"We all think that they are very picturesque that way, but we are not trying to preserve ruins, we are trying to keep a sense of utility on the land," said Carl Stearns, board member of the New York State Barn Coalition and a practicing architect.
The mission of his organization is to foster an appreciation for and the preservation of old barns.
"People like to call them icons of the rural past, but we see them as being more than a romantic notion that has come and gone," he said.
This barn in the town of Keene sits in the state-owned field across from the intersection of state Route 73 and Spruce Hill. Keene Town Supervisor William Ferebee called it “one of the most picturesque places in the Adirondacks.”
(Photos for the Enterprise — Heather Sackett)
This barn, although leaning, still serves a purpose and is great for storing wood.
Though many Essex County barns have fallen on hard times and disuse, some still remain structurally sound.
According to Laura Viscome, author of “Then and Now: Lake Placid,” this barn on the River Road in Lake Placid, built in 1909 for the Lake Placid Club’s Holstein herd, is still in excellent condition.
Stearns owns three barns in the Cazenovia area of New York, all of which he has found a modern use for. They now house a woodworking shop, a pickup truck, maple syrup supplies and a tractor, among other things.
Many old barns are not designed to handle the size and weight of today's modern farm equipment, so their fall-back function often becomes a storage space. The key, Stearns said, is finding diverse yet practical uses for the structures. Most barns have a characteristic wide-open, timber frame construction, making the conversion potential endless.
"It's not long before you discover a lot of people make houses out of them," Stearns said. "Higher real estate values have made converting barns into everything from small assembly spaces to art studios to houses to historic meeting sites a good idea."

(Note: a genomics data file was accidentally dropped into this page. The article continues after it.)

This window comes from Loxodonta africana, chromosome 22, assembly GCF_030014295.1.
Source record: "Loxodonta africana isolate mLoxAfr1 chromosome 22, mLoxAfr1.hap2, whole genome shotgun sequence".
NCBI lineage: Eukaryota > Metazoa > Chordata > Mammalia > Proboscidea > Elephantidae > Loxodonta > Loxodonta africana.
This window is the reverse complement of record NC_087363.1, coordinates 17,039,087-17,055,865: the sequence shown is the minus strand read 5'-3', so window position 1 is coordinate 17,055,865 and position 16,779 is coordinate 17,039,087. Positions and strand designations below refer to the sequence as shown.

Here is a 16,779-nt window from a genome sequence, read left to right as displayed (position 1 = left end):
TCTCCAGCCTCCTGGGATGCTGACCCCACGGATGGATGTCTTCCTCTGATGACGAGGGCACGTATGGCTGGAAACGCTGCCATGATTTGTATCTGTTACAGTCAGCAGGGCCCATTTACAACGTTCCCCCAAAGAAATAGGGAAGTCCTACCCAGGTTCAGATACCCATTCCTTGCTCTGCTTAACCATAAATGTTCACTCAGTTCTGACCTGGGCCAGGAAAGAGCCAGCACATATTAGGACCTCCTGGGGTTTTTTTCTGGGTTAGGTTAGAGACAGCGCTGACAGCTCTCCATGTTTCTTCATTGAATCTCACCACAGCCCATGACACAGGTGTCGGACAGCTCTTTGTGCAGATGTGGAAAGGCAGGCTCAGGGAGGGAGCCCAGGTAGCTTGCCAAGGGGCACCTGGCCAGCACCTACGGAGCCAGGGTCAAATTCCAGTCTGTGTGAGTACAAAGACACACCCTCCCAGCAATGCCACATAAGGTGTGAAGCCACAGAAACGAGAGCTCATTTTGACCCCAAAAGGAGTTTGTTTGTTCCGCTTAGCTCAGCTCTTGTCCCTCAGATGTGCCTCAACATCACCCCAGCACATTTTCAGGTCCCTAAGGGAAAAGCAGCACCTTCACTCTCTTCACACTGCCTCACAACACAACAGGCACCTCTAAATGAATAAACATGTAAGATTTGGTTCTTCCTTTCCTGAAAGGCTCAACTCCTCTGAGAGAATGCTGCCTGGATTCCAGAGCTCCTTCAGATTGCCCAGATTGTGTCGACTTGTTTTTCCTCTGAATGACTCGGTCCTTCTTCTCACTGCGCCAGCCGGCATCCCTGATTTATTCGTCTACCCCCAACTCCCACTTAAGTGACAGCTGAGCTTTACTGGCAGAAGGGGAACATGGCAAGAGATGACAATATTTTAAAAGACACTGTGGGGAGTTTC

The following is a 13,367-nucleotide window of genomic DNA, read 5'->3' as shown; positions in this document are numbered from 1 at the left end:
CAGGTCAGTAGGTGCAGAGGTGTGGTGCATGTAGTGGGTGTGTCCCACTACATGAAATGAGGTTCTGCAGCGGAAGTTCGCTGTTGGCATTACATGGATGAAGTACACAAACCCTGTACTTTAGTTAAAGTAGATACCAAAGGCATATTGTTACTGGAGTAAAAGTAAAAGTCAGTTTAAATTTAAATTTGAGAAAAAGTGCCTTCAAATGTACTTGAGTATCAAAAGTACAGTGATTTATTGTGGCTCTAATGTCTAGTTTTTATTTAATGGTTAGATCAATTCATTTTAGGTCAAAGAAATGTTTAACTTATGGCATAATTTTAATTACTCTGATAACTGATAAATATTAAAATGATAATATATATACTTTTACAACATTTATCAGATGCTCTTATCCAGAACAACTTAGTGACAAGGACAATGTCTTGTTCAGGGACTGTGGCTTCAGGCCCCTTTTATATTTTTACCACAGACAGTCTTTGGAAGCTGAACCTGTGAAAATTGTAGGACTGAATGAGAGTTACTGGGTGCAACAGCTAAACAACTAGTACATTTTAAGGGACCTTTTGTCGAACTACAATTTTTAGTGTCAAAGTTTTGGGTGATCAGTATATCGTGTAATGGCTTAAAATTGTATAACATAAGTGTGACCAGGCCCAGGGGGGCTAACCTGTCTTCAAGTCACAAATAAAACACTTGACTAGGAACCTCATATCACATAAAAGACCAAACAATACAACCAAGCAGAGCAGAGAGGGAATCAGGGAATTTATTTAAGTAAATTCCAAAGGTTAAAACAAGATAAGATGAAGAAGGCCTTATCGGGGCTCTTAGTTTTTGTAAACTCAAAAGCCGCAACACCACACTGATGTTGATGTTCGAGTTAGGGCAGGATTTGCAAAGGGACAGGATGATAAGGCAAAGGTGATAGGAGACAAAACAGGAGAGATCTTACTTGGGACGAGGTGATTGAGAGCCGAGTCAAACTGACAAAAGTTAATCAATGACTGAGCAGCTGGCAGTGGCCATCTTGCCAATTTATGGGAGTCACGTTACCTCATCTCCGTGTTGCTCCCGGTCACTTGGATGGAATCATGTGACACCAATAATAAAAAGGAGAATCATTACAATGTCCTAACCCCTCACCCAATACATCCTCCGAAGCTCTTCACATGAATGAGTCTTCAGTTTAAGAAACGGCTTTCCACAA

The familiar scene of decrepit barns is not unique to the Adirondacks. They can be found throughout the state, New England and even the country. An expert on barns statewide, some of Stearns' favorites in the Adirondack region are several 30-by-40-feet-long threshing barns that can be found in Gabriels, on state Route 86 between Saranac Lake and Paul Smiths. The families that first settled in that region, he said, planted winter wheat and so they needed a place where they could separate the edible part of the grain from the chaff.
"Threshing barns are fascinating because they were the contemporary of the log cabins," he said. "But very rarely do you see a barn built like a log cabin; they were almost always timber frame."
According to the Adirondack History Center Museum in Elizabethtown, the number of farms in Essex County peaked in 1880 at 2,752. A little more than a century later, in 1997, that number had fallen to 197.
"In a way, barns are fairly endangered as a property type, because as people have gone out of farming, the barn itself becomes kind of obsolete," said Steven Engelhart, director of Keeseville-based Adirondack Architectural Heritage. "It presents a big preservation challenge. It's a structure we are losing a lot of."
As far as the architectural significance of the buildings, Engelhart said barns, like any other building type, have gone through an evolution. The English, French and Dutch all had strong ethnic influences on the barn architecture of New York and New England. They range from huge 200-foot-long, three-story, gothic-influenced barns, to smaller, more specialized ones, like threshing barns.
"The architectural history is pretty complicated," Engelhart said.
Although barns are stereotypically red, other common colors in our region are white and grey, and natural-looking weathered wood. Two horse barns that look bran new (on River Road in Lake Placid and Jay Mountain Road in the town of Jay) feature distinctly Adirondack characteristics, with a natural wood finish, twig work and green trim.
The best possible use for these vestiges of our agrarian past, according to Engelhart, is something close to what they were originally designed for: housing animals and crops. A recent resurgence of interest in eating locally grown foods has been a shot in the arm for the local farming tradition, and as a result, barns.
"I don't think (farming) has seen an end," Engelhart said. "What we see is the predominance of two major farming types: dairy and apple growing. But there's an assortment of other things. A lot of this is being encouraged by Adirondack Harvest and farmers' markets. All of this is good news. It means the farm buildings get used and saved."
Although a few local farms may be flourishing, the ubiquitous presence of dilapidated barns on the landscape indicates that subsistence farming is a thing of the past. But the romantic appeal remains.
"They are kind of an everyday reminder that, especially in the Champlain Valley, there's a long and healthy agriculture tradition," Engelhart said. "In terms of making the place attractive, barns are kind of like lighthouses and school houses and fire towers: They give people a warm and fuzzy feeling about the landscape. There are not many people who don't love a barn."
(Editor's note: This article appeared in the print edition of the Enterprise, on the cover of the North Country Living section, on Jan. 3.)